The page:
Friday, March 31, 2006

I was thinking about my favourite romance heroes in an idle moment and wondering, if I could only have one, which I would choose.
The trouble is, they all have different things going for them, so I decided to give them points for fantasy lover (FL) good husband material (GHM) family man (FM) fun and games (FG) and stability and security (SS). I’m not sure SS has a place in a fantasy hero, but it helped bump up the points for Freddie (from Heyer’s Cotillion) so I left it in. I also threw in a few villains to see how they fared. Here’s how they did:

Darcy FL 10, GHM 10, FM 7, FG 7, SS 10 TOTAL 44
Pride and Prejudice by Jane Austen

Rochester FL 10, GHM 6, FM 4, FG 6, SS 8 TOTAL 34
Jane Eyre by Charlotte Bronte
Mr Knightley FL 4, GHM 9, FM 10, FG 5, SS 10 TOTAL 38
Emma by Jane Austen

Heathcliff FL 10, GHM 0, FM 0, FG 7, SS 4 TOTAL 21
Wuthering Heights by Emily Bronte

Rhett Butler FL 9, GHM 7, FM 7, FG 7, SS 6 TOTAL 36
Gone with the Wind by Margaret Mitchell
Willoughby FL 7, GHM 2, FM 2, FG 8, SS 4 TOTAL 23
Sense and Sensibility by Jane Austen
Freddie Standon FL 2, GHM 8, FM7, FG 6, SS 10 TOTAL 33
Cotillion by Georgette Heyer
Col Brandon FL 1, GHM 7, FM 7, FG 6, SS10 TOTAL 31
Sense and Sensibility by Jane Austen
Wickham FL 6, GHM 1, FM 1, GH8, SS 0 TOTAL 16
Pride and Prejudice by Jane Austen

Scarlet Pimpernel FL 10, GHM 9, FM 7, FG 9, SS 9 TOTAL 44
The Scarlet Pimpernel by Baroness Orczy

Of course, the results would have been very different if I’d added a category for flannel waistcoats, which would have boosted Col Brandon’s score enormously :-)but it looks like my favourites are Darcy and the Scarlet Pimpernel. Who are yours?

Amanda Grange

Wednesday, March 29, 2006

Just a little bit excited

In two days time my novel Perfidy and Perfection is officially out. Perfidy and Perfection is a romantic comedy and an affectionate tribute to Jane Austen. The heroine is a Regency author who is struggling with her writing until a hero comes into her life. She thinks he'd be the perfect hero for her story. He wants to marry her but in trying to win her he tricks her!

So it's all been a bit busy. On Monday I did an interview on my local BBC radio station and yesterday with a local newspaper. Today I'm worrying about Saturday when I'm doing my first book signing at a local bookshop (Ottakars, St Albans, Herts. If you live locally come along and say hello! I'll be in store from 11am to 1pm.)

On Sunday I'm at the International Napoleonic Fair in St Albans, Herts along with other Regency UK authors Fenella-Jane Miller, Louise Allen and Melinda Hammond.

Actually, I'm really excited about it. We're doing readings, signings, talks and we're there to try and promote Regency-set fiction to a wider audience. Oh, and there will be lots of redcoated soldiers who won't mind if I want to examine their uniforms and weapons very closely.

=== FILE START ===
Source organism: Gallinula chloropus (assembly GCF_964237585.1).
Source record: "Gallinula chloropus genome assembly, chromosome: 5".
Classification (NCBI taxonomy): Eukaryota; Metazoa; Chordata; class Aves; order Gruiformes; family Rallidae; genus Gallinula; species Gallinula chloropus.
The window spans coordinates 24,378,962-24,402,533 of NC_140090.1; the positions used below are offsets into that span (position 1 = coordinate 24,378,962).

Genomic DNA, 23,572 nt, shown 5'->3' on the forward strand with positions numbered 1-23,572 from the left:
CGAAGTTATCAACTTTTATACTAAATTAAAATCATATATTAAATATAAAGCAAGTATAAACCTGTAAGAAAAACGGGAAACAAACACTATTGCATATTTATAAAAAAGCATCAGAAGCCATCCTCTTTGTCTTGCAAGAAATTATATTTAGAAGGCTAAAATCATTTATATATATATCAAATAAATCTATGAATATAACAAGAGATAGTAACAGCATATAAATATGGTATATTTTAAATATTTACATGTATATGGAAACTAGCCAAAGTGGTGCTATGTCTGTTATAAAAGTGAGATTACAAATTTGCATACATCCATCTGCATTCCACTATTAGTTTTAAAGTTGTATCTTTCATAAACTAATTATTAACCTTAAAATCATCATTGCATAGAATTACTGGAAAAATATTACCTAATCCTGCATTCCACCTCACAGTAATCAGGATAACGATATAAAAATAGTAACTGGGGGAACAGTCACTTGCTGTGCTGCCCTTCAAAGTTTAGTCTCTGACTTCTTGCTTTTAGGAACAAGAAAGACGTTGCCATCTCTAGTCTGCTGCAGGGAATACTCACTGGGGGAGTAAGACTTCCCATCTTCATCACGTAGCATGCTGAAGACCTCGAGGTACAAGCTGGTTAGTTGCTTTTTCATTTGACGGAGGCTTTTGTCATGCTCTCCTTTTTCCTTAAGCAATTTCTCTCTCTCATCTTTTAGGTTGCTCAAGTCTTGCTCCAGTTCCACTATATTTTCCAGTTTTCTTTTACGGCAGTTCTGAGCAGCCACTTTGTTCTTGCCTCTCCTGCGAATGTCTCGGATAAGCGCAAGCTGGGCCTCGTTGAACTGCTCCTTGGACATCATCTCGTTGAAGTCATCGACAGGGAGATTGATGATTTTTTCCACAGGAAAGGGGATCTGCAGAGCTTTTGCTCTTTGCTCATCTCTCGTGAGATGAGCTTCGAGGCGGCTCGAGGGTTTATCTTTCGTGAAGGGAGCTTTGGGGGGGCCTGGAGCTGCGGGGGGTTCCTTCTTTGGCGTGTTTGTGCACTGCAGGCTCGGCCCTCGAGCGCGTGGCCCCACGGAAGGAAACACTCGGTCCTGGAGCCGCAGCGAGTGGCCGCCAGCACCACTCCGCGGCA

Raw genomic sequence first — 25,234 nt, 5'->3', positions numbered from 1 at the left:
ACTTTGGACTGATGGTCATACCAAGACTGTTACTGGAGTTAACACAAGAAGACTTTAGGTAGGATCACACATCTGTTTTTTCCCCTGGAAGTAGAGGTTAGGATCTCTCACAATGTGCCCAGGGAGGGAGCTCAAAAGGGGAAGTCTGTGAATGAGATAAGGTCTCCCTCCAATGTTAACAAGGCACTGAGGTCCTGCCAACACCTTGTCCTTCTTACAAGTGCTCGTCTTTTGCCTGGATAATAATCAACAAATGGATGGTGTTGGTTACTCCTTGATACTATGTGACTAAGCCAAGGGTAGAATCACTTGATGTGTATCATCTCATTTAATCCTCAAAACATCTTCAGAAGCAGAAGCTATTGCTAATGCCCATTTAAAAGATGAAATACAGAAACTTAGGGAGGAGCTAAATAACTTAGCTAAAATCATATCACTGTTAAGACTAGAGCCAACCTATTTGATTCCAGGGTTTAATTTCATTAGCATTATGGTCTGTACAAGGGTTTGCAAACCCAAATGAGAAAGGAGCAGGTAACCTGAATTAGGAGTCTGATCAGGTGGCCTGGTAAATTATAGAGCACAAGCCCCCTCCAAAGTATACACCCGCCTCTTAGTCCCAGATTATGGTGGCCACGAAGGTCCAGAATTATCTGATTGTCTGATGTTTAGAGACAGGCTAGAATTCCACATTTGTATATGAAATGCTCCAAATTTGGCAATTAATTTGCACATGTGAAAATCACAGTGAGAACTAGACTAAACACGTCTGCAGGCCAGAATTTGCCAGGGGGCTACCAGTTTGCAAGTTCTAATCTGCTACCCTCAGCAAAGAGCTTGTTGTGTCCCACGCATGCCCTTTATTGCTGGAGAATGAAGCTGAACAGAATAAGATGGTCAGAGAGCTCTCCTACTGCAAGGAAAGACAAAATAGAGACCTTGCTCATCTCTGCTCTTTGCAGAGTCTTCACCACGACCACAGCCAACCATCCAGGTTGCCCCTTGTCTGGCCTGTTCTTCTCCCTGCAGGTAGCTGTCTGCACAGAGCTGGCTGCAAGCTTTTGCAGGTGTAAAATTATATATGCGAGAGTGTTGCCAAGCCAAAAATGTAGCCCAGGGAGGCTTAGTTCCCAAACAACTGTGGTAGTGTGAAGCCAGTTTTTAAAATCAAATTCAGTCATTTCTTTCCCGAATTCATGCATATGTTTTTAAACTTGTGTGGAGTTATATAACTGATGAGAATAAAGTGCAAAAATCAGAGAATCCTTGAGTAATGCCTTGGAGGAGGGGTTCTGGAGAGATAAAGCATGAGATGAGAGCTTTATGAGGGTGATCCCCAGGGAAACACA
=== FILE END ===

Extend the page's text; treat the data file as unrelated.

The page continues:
To treat myself for this big day I ordered a lovely dark green silk and felt bonnet from period hatmakers Kitty Hats. It arrived in a big box in the post yesterday and I was going to snap a picture of it to put on my blog today except I forgot. However, it looks like the bonnets worn by the ladies worn in the picture on the left.

I know that many people can't be in St Albans this weekend so I'm having an online celebratory party to launch Perfidy and Perfection later in April. You'll all invited! Watch this space for details or if you'd like me to email you an invitation, drop me a line.

Tuesday, March 28, 2006

Wicked Intentions

I have a new book out in April, WICKED INTENTIONS under my new pen name of LYNNE MARTIN.

WICKED INTENTIONS is about a gently nurtured young woman whose father is going slowly mad. Ruth lost her mother and two siblings several years before in a smallpox epidemic and now her father only has her left, he’s protecting her to the point of obsession. In fact, Lord Urswick has a benign brain tumour, but nobody in that time would have known that.
In order to escape him she has to take refuge in an unlikely place – a Covent Garden Brothel and accept the protection of a stranger, Oliver Bridgman, the Earl of Iveleigh.

The research for this book was fascinating and eye-opening. Covent Garden had been built as a fashionable residential area in a building speculation, but it never caught on. The fashionable and respectable moved out to the West End and the fashionable and disreputable moved in. Covent Garden became a fruit and vegetable market by day, and a resort of the young man looking for a good time at night.